At Yuma, we are highly automated and use a perpetual inventory system that works quite well. In our experience, inventory management is much simpler with outsourced products versus those compounded in-house. When purchasing from an outsourcer, especially a larger player, I am confident the product will be available when I need it in the form I expect. To compound in-house, I have to be sure I not only have the products available, but I also need to have the bags, bottles, and other compounding supplies on-hand. Most importantly, I need to have the time (i.e. available staff) to do the compounding when I need it.
In addition, because of USP <797> guidelines, I am limited in the number of products I can make ahead of time and store for later use. To do so requires a significant amount of documentation and raises concerns about product waste. Because outsourced products generally have longer beyond use dating (BUD), there is more order flexibility. Product waste issues are less of a concern as is the need to staff around the clock to manage compounding needs.
The ideal approach — from a safety, as well as an inventory and resource management perspective — would be to purchase all IV products in a ready-to-use format. Until that option becomes reality, working with an outsource partner provides many similar benefits.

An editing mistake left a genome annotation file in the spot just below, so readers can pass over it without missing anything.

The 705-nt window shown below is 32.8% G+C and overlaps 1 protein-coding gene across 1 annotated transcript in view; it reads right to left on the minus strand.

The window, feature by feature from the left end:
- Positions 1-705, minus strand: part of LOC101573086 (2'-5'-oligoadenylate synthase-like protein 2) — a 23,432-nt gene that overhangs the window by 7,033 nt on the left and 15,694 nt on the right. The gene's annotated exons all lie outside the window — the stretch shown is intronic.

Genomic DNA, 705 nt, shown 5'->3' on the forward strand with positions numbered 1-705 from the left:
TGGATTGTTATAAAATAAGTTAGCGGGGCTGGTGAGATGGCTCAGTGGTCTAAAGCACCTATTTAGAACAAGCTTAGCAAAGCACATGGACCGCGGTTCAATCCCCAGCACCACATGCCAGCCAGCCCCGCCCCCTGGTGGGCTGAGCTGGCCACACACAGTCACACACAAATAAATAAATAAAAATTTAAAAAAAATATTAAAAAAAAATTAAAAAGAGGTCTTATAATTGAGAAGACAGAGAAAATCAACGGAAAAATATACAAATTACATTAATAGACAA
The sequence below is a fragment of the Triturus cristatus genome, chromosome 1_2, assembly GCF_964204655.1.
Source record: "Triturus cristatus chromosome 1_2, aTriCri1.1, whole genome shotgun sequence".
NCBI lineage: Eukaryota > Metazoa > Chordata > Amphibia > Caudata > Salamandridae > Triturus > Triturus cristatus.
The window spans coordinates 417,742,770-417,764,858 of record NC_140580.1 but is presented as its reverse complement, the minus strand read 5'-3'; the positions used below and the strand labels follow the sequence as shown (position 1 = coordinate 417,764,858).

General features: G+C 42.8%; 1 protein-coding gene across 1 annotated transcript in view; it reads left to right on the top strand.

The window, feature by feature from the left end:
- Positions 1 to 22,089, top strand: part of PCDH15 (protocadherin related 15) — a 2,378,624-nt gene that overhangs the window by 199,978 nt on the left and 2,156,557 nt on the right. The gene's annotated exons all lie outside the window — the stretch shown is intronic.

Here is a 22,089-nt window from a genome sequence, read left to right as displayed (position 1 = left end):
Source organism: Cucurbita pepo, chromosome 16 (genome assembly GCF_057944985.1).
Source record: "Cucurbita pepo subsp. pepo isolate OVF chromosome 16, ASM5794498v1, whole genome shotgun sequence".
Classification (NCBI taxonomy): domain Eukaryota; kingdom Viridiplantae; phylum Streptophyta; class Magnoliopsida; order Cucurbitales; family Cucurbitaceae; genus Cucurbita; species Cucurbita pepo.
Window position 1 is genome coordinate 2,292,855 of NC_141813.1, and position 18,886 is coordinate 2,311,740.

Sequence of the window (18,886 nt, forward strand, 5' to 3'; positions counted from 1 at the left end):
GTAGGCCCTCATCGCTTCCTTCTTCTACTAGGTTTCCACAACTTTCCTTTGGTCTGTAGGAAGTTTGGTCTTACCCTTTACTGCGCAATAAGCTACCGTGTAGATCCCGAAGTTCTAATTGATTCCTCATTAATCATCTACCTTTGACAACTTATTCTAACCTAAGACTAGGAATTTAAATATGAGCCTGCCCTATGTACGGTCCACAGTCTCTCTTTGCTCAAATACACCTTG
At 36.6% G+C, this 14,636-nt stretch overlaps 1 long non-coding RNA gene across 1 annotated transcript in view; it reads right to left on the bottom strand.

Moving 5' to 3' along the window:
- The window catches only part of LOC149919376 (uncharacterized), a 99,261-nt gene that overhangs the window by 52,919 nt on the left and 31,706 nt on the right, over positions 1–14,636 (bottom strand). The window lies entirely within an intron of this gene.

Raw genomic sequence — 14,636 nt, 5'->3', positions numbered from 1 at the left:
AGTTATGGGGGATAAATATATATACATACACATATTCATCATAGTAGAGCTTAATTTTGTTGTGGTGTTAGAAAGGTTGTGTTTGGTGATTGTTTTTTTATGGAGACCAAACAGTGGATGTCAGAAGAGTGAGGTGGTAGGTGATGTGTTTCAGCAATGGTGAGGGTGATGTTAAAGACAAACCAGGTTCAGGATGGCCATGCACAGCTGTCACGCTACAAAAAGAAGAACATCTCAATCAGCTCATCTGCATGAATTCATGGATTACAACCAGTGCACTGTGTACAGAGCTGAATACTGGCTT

While Yuma is currently a CMS-certified hospital only, we were certified by The Joint Commission two years ago. Interestingly, the first question the inspector asked in pharmacy was, “Who made your large volume IVs containing oxytocin: nurses, pharmacy, or is it outsourced?” The inspector followed up with nursing, asking them how they would make an oxytocin IV. The inspector was satisfied when we shared our documentation and when nursing showed that their practice was to retrieve the pre-mixed oxytocin from the automated dispensing cabinet. It is highly likely that a survey will include questions about outsourced products, therefore it is key that your documentation always be up-to-date.
Choosing an Outsourcer
The first step in the process of choosing an outsource provider is a due diligence review of the company. Examine their history of product availability and on-time delivery. Have they experienced shortages and how have those been handled? How often have they had product recalls? Have they faced any regulatory actions?
Once you determine a company to be both acceptable and reliable, you should review the depth of their product line. I am a big proponent of streamlining systems within pharmacy. In my opinion, it is not advisable to provide a product (or similar products) in multiple delivery systems, such as supplying the first dose of a product as frozen or premix, the next dose as a vial admixture system, and another as a syringe or other bag-based system. A lack of standardization in the delivery system can lead to confusion in the patient care area and result in medication errors at the time of administration. Nursing needs to know where the product is stored, how to use it properly, be familiar with the labeling, and have an overall confidence in the delivery system. Similarly, I prefer the consistency of providing a product from a single source, not purchasing some concentrations pre-mixed, outsourcing others, while also compounding some in-house. Therefore it is key to determine the depth of the outsourcers’ available product line. Ordering multiple products from the same supplier ensures nursing will develop a familiarity with the labeling and pharmacy can take advantage of streamlined ordering and inventory management processes.